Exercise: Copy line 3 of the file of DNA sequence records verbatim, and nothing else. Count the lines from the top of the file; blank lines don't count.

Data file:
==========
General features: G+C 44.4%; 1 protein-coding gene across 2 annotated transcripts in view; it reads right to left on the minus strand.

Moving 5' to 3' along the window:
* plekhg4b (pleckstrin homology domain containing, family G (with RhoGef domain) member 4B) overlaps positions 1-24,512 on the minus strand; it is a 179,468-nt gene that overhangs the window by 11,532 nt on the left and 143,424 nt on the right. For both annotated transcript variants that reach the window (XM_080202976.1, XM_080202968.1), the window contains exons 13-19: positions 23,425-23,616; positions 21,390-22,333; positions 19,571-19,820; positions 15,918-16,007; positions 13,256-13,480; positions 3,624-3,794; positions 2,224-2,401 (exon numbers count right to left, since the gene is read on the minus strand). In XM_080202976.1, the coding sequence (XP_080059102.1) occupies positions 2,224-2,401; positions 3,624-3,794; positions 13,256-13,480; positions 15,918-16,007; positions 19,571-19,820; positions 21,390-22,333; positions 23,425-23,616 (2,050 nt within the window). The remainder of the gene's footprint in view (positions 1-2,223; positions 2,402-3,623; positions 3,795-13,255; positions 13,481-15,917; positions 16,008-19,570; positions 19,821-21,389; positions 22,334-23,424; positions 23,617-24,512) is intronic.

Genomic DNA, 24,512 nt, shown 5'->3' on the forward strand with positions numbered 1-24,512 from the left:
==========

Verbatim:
* plekhg4b (pleckstrin homology domain containing, family G (with RhoGef domain) member 4B) overlaps positions 1-24,512 on the minus strand; it is a 179,468-nt gene that overhangs the window by 11,532 nt on the left and 143,424 nt on the right. For both annotated transcript variants that reach the window (XM_080202976.1, XM_080202968.1), the window contains exons 13-19: positions 23,425-23,616; positions 21,390-22,333; positions 19,571-19,820; positions 15,918-16,007; positions 13,256-13,480; positions 3,624-3,794; positions 2,224-2,401 (exon numbers count right to left, since the gene is read on the minus strand). In XM_080202976.1, the coding sequence (XP_080059102.1) occupies positions 2,224-2,401; positions 3,624-3,794; positions 13,256-13,480; positions 15,918-16,007; positions 19,571-19,820; positions 21,390-22,333; positions 23,425-23,616 (2,050 nt within the window). The remainder of the gene's footprint in view (positions 1-2,223; positions 2,402-3,623; positions 3,795-13,255; positions 13,481-15,917; positions 16,008-19,570; positions 19,821-21,389; positions 22,334-23,424; positions 23,617-24,512) is intronic.